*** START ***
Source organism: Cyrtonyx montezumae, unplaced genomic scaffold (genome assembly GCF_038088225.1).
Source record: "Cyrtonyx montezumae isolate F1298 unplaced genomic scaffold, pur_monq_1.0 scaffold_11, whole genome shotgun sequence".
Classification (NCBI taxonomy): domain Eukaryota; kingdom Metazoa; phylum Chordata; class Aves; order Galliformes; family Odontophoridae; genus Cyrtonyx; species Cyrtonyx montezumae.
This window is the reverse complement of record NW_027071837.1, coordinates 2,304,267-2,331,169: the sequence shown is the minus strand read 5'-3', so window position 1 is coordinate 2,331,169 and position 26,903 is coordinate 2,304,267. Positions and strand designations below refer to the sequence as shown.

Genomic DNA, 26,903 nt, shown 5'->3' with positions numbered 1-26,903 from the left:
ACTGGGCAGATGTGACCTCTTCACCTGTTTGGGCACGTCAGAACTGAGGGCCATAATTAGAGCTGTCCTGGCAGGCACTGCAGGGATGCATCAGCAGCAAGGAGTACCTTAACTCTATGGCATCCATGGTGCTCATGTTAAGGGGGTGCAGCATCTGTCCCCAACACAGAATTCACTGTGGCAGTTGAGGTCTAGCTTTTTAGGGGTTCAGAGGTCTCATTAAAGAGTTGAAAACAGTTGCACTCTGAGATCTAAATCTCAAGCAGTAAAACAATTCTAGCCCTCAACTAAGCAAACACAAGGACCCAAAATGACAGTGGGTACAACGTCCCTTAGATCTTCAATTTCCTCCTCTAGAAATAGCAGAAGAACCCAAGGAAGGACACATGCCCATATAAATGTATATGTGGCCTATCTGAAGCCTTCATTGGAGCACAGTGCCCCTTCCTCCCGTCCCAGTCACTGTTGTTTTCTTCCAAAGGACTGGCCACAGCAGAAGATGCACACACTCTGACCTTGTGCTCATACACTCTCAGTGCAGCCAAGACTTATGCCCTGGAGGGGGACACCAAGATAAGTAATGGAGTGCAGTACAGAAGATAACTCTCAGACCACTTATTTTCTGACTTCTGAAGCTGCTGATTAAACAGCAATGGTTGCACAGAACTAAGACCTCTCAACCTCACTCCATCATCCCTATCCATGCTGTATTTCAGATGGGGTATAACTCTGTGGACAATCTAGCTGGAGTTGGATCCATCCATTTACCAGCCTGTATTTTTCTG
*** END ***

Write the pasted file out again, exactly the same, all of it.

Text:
Source organism: Cyrtonyx montezumae, unplaced genomic scaffold (genome assembly GCF_038088225.1).
Source record: "Cyrtonyx montezumae isolate F1298 unplaced genomic scaffold, pur_monq_1.0 scaffold_11, whole genome shotgun sequence".
Classification (NCBI taxonomy): domain Eukaryota; kingdom Metazoa; phylum Chordata; class Aves; order Galliformes; family Odontophoridae; genus Cyrtonyx; species Cyrtonyx montezumae.
This window is the reverse complement of record NW_027071837.1, coordinates 2,304,267-2,331,169: the sequence shown is the minus strand read 5'-3', so window position 1 is coordinate 2,331,169 and position 26,903 is coordinate 2,304,267. Positions and strand designations below refer to the sequence as shown.

Genomic DNA, 26,903 nt, shown 5'->3' with positions numbered 1-26,903 from the left:
ACTGGGCAGATGTGACCTCTTCACCTGTTTGGGCACGTCAGAACTGAGGGCCATAATTAGAGCTGTCCTGGCAGGCACTGCAGGGATGCATCAGCAGCAAGGAGTACCTTAACTCTATGGCATCCATGGTGCTCATGTTAAGGGGGTGCAGCATCTGTCCCCAACACAGAATTCACTGTGGCAGTTGAGGTCTAGCTTTTTAGGGGTTCAGAGGTCTCATTAAAGAGTTGAAAACAGTTGCACTCTGAGATCTAAATCTCAAGCAGTAAAACAATTCTAGCCCTCAACTAAGCAAACACAAGGACCCAAAATGACAGTGGGTACAACGTCCCTTAGATCTTCAATTTCCTCCTCTAGAAATAGCAGAAGAACCCAAGGAAGGACACATGCCCATATAAATGTATATGTGGCCTATCTGAAGCCTTCATTGGAGCACAGTGCCCCTTCCTCCCGTCCCAGTCACTGTTGTTTTCTTCCAAAGGACTGGCCACAGCAGAAGATGCACACACTCTGACCTTGTGCTCATACACTCTCAGTGCAGCCAAGACTTATGCCCTGGAGGGGGACACCAAGATAAGTAATGGAGTGCAGTACAGAAGATAACTCTCAGACCACTTATTTTCTGACTTCTGAAGCTGCTGATTAAACAGCAATGGTTGCACAGAACTAAGACCTCTCAACCTCACTCCATCATCCCTATCCATGCTGTATTTCAGATGGGGTATAACTCTGTGGACAATCTAGCTGGAGTTGGATCCATCCATTTACCAGCCTGTATTTTTCTG